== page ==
Almost 9,5 Million PII Records Leaked by Data Aggregator Adapt

Nov 22, 2018 21:11 GMT

A publicly available and unprotected MongoDB database found by security researcher Bog Diachenko exposed 9,376,173 records of personally identifiable data collected by the data aggregator.

As detailed by Diachenko, the wide open 123 GB database was directly accessible by anyone with a MongoDB ID, an Internet connection, and the knowledge needed to find the exposed server.

The database records contained a wide range of information from individuals’ full names, company name and description, the company’s size and revenue to phone numbers, company domain, and the total number of contacts for the company and emails for each of the contacts.

“While the data itself might be non-sensitive, the availability of it online without any authentication is not something you would expect,” said Diachenko. “The lawfulness of web scraping as a method of gathering data is debated, but open access to private data is definitely illegal.”

Moreover, companies found to break EU’s General Data Protection Regulation (GDPR) are subject to fines of up to €20 million or 4% of their annual worldwide turnover, whichever is greater.

Although this should be incentive enough even for companies with multiple billions as annual turnovers, there still are enough organizations which don’t take data protection as seriously as they should.

Adapt did not provide any response to Diachenko’s contact attempts

Diachenko’s analysis of the leaked data led to a data aggregation service named which, according to its own website’s description, "provides access to millions of business contacts. Adapt’s free tools help you enrich business profiles on any website with email, phone and a number of contacts.”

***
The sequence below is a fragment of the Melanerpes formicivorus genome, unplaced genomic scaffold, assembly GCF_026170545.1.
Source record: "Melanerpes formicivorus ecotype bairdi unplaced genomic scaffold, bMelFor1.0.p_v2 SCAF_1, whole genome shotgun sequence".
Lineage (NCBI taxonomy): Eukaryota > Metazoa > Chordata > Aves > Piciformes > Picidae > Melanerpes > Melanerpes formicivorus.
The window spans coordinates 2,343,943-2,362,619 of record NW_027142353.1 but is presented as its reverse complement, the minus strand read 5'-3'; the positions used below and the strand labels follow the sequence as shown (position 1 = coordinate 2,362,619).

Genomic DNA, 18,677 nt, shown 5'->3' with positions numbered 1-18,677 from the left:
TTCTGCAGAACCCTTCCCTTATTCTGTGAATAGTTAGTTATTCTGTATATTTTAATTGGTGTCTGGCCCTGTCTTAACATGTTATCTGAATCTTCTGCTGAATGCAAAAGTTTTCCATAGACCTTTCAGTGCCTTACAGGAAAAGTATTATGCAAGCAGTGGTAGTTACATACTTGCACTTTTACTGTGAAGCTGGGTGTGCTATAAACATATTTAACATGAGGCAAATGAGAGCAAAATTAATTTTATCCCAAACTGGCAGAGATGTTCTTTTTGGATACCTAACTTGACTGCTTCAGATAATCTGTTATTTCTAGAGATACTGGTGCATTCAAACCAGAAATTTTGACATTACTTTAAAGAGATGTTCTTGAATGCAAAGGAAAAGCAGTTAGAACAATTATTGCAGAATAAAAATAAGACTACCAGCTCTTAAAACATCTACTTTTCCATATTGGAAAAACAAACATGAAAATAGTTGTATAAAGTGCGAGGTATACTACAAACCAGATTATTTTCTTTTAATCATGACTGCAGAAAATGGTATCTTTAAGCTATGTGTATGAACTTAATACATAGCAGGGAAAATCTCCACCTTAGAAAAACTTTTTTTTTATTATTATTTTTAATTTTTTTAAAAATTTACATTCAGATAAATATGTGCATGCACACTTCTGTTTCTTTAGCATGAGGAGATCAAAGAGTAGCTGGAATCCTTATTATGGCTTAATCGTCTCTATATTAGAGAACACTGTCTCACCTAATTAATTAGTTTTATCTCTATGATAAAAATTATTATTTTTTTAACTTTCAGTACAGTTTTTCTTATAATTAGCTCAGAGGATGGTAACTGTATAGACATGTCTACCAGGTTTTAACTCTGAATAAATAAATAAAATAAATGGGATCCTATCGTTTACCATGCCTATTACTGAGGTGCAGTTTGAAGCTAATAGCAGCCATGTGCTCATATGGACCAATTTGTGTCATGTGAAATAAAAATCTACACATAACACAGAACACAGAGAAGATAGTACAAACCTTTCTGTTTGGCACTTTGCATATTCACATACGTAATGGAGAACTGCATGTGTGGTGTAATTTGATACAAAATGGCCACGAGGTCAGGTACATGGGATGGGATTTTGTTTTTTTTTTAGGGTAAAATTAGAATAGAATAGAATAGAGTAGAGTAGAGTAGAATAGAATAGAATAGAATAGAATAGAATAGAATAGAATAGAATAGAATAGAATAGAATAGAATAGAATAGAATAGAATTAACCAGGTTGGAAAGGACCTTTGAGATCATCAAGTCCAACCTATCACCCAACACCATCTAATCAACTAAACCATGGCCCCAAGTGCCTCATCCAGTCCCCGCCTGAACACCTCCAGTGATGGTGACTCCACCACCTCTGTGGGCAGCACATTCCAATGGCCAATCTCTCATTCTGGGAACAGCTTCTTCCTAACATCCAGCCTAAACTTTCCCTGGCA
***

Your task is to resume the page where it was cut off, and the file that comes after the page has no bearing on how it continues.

Despite at least one representative being contacted by Diachenko as part of a responsible disclosure procedure, the data aggregation service did not provide any response or explanation of why the 123 GB MongoDB containing 9.3M records of PII data was left unprotected and publicly accessible.

Until further details are provided by, there is no info regarding the reasons behind their massive database of employee records being made publicly available.

Bob Diachenko found another 200 GB-sized public customer record database on September 5th, owned by the data recovery and backup company Veeam who forgot to secure its data and exposed 445 million records related to an automated marketing campaign using Marketo.

Seems like @Adapt_io-originated database surfaced online, with no login/password needed to view the data (comprehensive business directory with contact details = emails on pretty much each and every decision maker in the world). @troyhunt - worth loading into @haveibeenpwned ? — Bob Diachenko (@MayhemDayOne) November 6, 2018

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